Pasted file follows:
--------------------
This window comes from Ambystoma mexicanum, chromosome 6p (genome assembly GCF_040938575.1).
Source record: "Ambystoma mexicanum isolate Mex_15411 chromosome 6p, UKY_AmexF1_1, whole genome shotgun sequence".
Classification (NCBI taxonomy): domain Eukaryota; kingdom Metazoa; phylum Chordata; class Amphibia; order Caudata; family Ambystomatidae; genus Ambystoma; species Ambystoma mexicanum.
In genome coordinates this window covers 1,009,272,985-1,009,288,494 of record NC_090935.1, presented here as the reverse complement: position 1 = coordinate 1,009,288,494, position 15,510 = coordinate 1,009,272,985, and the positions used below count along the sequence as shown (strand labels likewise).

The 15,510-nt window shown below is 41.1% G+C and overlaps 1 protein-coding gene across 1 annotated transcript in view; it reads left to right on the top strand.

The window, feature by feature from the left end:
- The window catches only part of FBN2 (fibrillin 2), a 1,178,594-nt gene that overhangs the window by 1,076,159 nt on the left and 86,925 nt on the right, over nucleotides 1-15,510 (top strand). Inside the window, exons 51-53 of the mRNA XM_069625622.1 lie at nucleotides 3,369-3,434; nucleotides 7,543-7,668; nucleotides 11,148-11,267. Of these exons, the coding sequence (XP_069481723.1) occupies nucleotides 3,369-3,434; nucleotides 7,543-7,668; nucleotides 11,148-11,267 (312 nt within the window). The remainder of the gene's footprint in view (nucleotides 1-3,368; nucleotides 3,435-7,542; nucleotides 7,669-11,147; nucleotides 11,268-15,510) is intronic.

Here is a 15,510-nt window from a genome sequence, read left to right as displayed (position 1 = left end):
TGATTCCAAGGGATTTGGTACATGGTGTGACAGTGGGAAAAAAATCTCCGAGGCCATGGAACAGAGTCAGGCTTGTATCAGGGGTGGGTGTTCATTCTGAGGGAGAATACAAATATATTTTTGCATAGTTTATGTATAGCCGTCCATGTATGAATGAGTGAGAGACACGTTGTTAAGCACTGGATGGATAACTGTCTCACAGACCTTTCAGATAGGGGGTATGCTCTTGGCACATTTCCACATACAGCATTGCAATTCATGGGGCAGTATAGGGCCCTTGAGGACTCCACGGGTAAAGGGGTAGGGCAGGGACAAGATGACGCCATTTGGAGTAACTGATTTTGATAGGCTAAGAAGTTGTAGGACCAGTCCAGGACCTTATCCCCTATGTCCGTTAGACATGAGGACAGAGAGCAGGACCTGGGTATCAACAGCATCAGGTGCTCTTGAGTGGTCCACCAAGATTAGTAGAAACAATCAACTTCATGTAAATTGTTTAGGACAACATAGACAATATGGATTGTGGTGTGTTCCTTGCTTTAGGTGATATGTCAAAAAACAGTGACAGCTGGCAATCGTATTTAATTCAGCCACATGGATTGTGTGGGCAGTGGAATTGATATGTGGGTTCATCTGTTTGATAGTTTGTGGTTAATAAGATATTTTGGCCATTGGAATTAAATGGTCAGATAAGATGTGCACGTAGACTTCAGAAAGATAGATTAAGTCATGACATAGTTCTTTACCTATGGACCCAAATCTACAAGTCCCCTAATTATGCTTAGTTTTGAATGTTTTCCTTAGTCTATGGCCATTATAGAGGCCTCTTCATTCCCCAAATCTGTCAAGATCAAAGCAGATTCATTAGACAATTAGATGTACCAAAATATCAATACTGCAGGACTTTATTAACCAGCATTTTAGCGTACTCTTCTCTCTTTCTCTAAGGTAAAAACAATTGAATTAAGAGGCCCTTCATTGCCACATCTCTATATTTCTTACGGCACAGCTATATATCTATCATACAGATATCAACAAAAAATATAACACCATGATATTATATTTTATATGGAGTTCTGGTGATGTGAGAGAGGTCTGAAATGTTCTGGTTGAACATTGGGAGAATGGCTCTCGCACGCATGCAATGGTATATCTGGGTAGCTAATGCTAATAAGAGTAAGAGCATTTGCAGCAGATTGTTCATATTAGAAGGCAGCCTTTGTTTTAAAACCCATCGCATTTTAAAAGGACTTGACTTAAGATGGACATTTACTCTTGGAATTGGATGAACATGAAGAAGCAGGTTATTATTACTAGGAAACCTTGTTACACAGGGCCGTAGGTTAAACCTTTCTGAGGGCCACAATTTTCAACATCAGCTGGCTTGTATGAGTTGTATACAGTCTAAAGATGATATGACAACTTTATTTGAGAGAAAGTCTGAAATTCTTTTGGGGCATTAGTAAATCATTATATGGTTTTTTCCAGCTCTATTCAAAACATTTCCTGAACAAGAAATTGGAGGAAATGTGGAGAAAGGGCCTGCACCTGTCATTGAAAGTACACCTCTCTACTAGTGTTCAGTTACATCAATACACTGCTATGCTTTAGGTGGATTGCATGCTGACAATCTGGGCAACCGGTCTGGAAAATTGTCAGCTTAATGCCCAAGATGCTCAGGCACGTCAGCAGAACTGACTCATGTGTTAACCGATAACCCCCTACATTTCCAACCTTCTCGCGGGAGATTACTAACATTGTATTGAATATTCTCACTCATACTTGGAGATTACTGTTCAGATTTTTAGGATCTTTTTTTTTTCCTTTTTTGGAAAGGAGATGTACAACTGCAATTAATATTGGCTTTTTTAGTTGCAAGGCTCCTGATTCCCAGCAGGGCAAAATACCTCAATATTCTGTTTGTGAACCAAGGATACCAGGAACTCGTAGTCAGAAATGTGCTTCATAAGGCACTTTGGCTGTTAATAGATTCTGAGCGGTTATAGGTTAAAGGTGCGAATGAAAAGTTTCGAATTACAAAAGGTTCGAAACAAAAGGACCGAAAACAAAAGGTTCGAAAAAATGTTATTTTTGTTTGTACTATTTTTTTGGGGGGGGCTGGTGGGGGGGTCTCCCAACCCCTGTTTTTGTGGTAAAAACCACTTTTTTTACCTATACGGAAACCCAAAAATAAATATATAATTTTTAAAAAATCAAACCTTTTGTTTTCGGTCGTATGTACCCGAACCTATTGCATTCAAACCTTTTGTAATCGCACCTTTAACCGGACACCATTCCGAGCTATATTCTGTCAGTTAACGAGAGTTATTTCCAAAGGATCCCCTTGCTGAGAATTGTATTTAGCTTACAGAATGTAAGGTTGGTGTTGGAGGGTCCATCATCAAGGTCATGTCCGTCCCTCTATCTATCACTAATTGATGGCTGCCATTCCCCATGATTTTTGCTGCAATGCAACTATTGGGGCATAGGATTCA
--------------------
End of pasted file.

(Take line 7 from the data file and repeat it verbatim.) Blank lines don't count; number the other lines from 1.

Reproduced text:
- The window catches only part of FBN2 (fibrillin 2), a 1,178,594-nt gene that overhangs the window by 1,076,159 nt on the left and 86,925 nt on the right, over nucleotides 1-15,510 (top strand). Inside the window, exons 51-53 of the mRNA XM_069625622.1 lie at nucleotides 3,369-3,434; nucleotides 7,543-7,668; nucleotides 11,148-11,267. Of these exons, the coding sequence (XP_069481723.1) occupies nucleotides 3,369-3,434; nucleotides 7,543-7,668; nucleotides 11,148-11,267 (312 nt within the window). The remainder of the gene's footprint in view (nucleotides 1-3,368; nucleotides 3,435-7,542; nucleotides 7,669-11,147; nucleotides 11,268-15,510) is intronic.